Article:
Carpenters: Good or Bad?

I often receive questions about bugs from readers. Bugs is a really large umbrella for creepy crawly things that most people find distasteful. I am a bit of a cheerleader for these creatures as most are beneficial and very interesting once you get to know them.

A recent inquiry was about one of these little beasties that most of us consider an insect but is, in fact, a land crustacean. Crustaceans include lobster and crab. What, you may ask, do we have crawling around our gardens that are related to these delectable foods? In Newfoundland and Labrador, we call them ‘Carpenter bugs’, ‘Boat Builders’ or ‘Cafners’, the latter being a new one to me. The rest of Canada refers to them as ‘Sowbugs’ although there are many other names for them.

The reader’s question was about how to eliminate them from their hobby greenhouse. Before I answer that question, let’s talk about what these little guys do. 

Sowbugs hang out in damp areas such as basements, composts, soil mulch and any other habitat, such as greenhouses, which provides moisture and food. If you see them on the sidewalk, they are usually dead or hurrying to find a hospitable spot to hold up for a bit. If they dry out, they die, hence, you will not often see them basking about on the beach. That being said, if they are submerged for any length of time, they will drown. They are dependent on that sweet spot that provides just enough but not too much moisture. 

Carpenters feed on decaying matter such as wood, fungi or rotting plant material which is why most composts provide an ideal home for them. If you do the math (put two and two together) you will realize that they provide an indispensable service to us gardeners. These bugs and earthworms are the two most beneficial creatures for breaking down waste and turning it into compost.

I am a bit of a salesman for these little guys, but they do have a downside. They sometimes feed on cultivated plants (although it is rare) and they have a bit of a sweet tooth for strawberries. Can you blame them?

So, to answer the reader’s question, ‘Are these creatures causing damage in your greenhouse or are they in there because there is rotting wood or decaying plant matter to feed on?’ If they are just hanging out doing what they were intended to do, I would leave them alone.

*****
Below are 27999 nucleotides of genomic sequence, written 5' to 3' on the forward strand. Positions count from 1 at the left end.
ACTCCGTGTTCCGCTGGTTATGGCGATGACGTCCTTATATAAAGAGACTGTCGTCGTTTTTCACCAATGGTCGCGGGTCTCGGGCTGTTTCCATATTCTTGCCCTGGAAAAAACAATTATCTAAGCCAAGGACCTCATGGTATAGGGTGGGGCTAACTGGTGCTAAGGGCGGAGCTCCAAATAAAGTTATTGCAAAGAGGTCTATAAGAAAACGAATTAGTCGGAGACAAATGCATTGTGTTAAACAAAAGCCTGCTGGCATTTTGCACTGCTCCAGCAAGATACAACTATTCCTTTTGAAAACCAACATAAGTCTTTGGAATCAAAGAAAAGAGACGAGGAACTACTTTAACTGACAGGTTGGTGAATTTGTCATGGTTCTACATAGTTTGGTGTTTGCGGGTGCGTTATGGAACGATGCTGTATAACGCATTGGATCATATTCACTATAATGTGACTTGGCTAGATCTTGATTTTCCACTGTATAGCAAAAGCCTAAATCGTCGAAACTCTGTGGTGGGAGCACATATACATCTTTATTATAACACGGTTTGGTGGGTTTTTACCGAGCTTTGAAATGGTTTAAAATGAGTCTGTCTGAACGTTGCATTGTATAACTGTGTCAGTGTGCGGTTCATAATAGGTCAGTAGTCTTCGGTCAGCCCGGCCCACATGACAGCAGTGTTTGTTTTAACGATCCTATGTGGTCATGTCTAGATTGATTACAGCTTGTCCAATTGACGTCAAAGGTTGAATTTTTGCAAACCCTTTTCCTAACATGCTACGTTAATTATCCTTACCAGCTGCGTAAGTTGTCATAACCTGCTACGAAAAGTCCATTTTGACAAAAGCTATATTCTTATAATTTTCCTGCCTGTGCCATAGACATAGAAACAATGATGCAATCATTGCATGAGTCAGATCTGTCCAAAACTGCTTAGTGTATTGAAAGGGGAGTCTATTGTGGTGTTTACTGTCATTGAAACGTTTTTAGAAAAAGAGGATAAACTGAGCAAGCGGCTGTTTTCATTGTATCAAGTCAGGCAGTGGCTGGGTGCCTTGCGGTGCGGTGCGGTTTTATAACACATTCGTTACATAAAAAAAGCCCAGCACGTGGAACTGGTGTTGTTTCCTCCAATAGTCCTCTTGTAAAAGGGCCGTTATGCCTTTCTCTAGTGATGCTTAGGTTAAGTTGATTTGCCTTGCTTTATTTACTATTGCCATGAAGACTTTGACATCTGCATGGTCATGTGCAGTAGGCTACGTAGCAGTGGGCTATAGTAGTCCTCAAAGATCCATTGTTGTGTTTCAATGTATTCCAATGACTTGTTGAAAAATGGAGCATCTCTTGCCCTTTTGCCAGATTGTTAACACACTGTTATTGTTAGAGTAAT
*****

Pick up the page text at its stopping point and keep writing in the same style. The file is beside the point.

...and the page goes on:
If they are indeed causing damage, here are a few things you can try to eliminate them.

Get rid of their habitat. Remove any rotting wood or decaying plant matter.

Keep the area outside of the greenhouse free from the two things listed above. If they have reason to hang out on the exterior of your greenhouse, it won’t be long till they find their way inside.

Since they do have a sweet tooth, use half a cantaloupe turned upside down to bait them. Carpenters are nocturnal so they will feed on this at night. In the morning you will likely find throngs of them hiding out and having a feeding frenzy. The murderous side of you may throw this in a bucket of water and watch them drown while the ‘live and let live’ side may opt to relocate to the compost where they belong.

Don’t want to waste a perfectly good cantaloupe? Roll up some damp newspapers with some apple slices inside and you will have the same results. The fruit is the bait, and the damp dark newspaper is the habitat they love.

If you are intent on a magic solution, a bit of diatomaceous earth sprinkled lightly around your young seedlings and strawberry plants should do the trick. Although this is an organic pesticide, exercise caution. Be sure to wear gloves, eye protection and wear a mask over your mouth and nose to prevent inhalation. 

Sowbugs are more beneficial than harmful. They clean up our debris, they don’t bite and they provide food for other insects such as spiders (and, yes, we do like spiders). I would not suggest putting them on the plate for your surf and turf but you can definitely encourage them to accompany the leftovers to the compost!

Janice, I hope I have answered your question.

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